Finding teaching and learning ideas and resources is easier now than it’s ever been. But before jumping into lesson planning, assessment formatting or imaginative curriculum design, its essential to get the nuts and bolts right, the bread and butter of teaching.
So many times I've heard someone comment “but they had fantastic ideas and worked really hard” about a teacher who was unable to progress in the classroom. And this is such a shame because quite often it’s what a trainee or new teacher isn’t told rather than what they are told which holds them back.
The foundation on which all good teaching is built is subtle and difficult to identify, but contains these key elements.
1. Tone of Voice
Often overlooked in teacher training, tone of voice is crucial in establishing the atmosphere in which students will work. Too monotone and they will lose interest. Too pitchy, and they won’t listen.
My preferred tone has always been business like. It helps I have quite a loud voice, but that’s not necessarily a prerequisite for success. I’ve seen teachers with mousy, quiet voices who hold the class in the palm of their hand effortlessly, because of a gentle use of intonation or a clever use of pace.
2. Body Language
Again, this isn’t about stature. You don’t have to be six-foot-tall and ex-army to show the students you are in charge in the classroom. When I was training to be a teacher, the most terrifying teacher in the school was the deputy head. At about five foot, she was also the shortest, but was, quite literally, a pocket rocket. Kids were left shivering by her mere presence.
And at that time, I asked myself how or why. I think it was the steely stare, the way she walked around like a sergeant major inspecting the troops and I never saw her caught off guard. There was very little the students could do to make her lose the veneer. She looked as though she was prepared for anything and actually, she was.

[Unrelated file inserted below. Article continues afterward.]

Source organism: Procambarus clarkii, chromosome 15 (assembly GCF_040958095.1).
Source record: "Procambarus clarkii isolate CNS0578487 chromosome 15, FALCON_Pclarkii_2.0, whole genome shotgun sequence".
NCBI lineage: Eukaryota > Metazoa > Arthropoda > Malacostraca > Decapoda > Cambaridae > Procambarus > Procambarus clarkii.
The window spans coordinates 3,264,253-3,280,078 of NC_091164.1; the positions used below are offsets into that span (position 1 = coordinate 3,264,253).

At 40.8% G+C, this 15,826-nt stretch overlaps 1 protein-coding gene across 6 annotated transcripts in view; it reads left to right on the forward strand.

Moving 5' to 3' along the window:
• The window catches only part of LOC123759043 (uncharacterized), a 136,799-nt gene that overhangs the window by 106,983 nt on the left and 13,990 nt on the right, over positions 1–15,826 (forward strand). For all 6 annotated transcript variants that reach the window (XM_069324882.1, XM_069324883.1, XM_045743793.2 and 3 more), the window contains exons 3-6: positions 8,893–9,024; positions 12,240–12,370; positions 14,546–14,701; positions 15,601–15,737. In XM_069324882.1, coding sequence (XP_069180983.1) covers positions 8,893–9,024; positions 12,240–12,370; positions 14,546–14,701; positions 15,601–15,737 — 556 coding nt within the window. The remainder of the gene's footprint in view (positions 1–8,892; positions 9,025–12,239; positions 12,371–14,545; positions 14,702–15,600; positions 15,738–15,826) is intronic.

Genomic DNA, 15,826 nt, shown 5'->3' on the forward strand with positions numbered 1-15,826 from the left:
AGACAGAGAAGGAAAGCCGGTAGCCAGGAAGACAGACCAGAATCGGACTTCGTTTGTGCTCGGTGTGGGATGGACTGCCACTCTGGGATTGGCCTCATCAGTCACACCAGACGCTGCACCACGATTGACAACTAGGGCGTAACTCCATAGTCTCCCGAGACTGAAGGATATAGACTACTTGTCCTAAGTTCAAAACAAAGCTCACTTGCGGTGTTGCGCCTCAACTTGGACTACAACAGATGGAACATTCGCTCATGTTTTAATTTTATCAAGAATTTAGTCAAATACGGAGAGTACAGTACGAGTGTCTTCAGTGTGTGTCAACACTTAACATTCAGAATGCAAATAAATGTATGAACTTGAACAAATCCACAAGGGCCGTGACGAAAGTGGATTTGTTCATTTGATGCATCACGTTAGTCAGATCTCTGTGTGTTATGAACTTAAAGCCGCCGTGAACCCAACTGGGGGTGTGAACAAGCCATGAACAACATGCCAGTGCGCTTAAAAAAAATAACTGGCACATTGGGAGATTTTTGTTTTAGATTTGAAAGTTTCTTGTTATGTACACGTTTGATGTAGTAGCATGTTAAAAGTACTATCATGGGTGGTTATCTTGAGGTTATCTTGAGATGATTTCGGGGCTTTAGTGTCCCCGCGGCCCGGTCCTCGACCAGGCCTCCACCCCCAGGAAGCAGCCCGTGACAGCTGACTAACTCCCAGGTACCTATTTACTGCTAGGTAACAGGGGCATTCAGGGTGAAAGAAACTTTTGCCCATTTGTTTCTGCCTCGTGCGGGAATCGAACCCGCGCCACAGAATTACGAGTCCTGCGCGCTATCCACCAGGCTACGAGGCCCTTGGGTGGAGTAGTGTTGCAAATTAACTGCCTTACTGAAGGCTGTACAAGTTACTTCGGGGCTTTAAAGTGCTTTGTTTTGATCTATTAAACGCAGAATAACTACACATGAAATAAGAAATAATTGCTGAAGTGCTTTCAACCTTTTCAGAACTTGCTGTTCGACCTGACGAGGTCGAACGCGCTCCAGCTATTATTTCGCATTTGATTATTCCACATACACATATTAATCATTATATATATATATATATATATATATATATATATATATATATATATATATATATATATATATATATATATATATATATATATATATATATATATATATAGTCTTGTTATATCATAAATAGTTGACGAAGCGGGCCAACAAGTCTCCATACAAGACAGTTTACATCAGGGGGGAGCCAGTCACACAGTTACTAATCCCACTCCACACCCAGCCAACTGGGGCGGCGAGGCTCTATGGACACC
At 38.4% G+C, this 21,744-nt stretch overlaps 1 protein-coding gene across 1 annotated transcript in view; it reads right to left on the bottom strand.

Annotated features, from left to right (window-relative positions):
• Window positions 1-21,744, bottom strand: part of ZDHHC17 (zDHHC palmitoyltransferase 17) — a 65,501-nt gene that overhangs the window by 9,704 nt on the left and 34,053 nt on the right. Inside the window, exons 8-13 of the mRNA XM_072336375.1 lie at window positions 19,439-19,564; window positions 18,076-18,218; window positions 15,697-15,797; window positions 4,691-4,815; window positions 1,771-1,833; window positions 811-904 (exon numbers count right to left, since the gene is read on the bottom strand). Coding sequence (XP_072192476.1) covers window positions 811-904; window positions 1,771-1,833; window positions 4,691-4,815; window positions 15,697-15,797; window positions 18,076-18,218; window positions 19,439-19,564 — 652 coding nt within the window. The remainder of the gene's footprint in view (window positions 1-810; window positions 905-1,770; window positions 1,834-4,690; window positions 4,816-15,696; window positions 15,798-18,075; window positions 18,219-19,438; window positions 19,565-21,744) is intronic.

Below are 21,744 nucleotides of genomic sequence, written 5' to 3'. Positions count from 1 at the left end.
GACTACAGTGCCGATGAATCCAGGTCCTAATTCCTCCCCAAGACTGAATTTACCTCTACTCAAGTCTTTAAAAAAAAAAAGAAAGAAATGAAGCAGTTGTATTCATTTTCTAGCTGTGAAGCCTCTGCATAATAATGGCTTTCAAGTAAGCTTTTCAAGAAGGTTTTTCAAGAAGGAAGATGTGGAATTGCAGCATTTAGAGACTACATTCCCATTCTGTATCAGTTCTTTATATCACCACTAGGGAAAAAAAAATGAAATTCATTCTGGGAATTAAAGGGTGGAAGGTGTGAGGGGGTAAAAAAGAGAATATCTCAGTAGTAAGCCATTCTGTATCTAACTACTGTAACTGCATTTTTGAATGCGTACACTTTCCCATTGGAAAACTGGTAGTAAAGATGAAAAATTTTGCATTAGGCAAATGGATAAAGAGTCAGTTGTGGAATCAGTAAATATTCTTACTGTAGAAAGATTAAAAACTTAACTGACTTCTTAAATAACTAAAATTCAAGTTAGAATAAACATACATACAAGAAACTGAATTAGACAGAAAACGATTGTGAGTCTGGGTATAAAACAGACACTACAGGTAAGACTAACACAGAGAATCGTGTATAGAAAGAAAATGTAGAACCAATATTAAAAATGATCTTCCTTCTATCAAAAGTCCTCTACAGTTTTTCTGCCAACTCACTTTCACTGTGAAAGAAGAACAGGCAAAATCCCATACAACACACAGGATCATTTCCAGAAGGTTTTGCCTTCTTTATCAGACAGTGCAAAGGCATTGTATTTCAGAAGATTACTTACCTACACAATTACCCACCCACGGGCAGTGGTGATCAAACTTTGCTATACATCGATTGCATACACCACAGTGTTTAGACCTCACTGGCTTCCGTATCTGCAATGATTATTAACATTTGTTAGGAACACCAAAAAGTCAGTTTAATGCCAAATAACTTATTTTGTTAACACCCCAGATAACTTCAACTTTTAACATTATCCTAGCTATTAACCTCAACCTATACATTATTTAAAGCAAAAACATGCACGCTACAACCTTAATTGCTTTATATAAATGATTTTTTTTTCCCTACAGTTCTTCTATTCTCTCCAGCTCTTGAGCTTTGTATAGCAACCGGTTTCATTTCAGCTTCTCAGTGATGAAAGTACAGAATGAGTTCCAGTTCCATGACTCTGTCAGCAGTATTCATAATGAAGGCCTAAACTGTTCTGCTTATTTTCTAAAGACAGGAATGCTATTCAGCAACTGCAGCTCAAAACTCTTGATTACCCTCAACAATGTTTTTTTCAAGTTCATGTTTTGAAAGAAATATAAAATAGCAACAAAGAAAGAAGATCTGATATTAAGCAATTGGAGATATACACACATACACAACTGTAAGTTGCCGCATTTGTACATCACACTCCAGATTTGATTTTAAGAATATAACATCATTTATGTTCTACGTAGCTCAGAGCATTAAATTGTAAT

Avoiding put downs and rash throw away comments is crucial in gaining the respect of students and making them feel as comfortable as possible in your presence. There are a few tips and tricks I’ve learnt over the years which have helped me.
When students are misbehaving, it’s nothing personal. Deal with the behaviour for what it is and make sure you always separate it from the person. I’ve written before about using assertiveness in the classroom and what it looks like in practice, the language you use is a vital tool in “setting the tone”.
I replaced statements beginning with “you” with “I would like you to”. This depersonalised my classroom management and helped me to focus on the specific behaviour I wanted to prevent.
Creating an identity and sticking to it can bring positive long term results. If students get a certain idea about you, which is reinforced again and again, they will eventually know exactly what to expect, how you will react to one thing or another, and what your “red lines” are.
Creating the identity or persona that works for you is something that can take time. It took me both my placements during my teacher training to figure out the type of teacher I wanted to be and made me realise what I needed to do to get there.
In the September of my NQT year, I set my stall out and for the next few years, carried that through to the enth degree. Nowadays, I'm much more myself, perhaps because I teach in a markedly different environment than back then or because I've learnt my lessons, but I would do exactly the same thing again, because it worked.
Creating an effective teacher persona is also about acting. It’s about realising that what students see is just as important, if not more, than what they hear.
Thomas Rogers is a teacher who runs rogershistory.com and tweets @RogersHistory
For more columns by Tom, view his back catalogue
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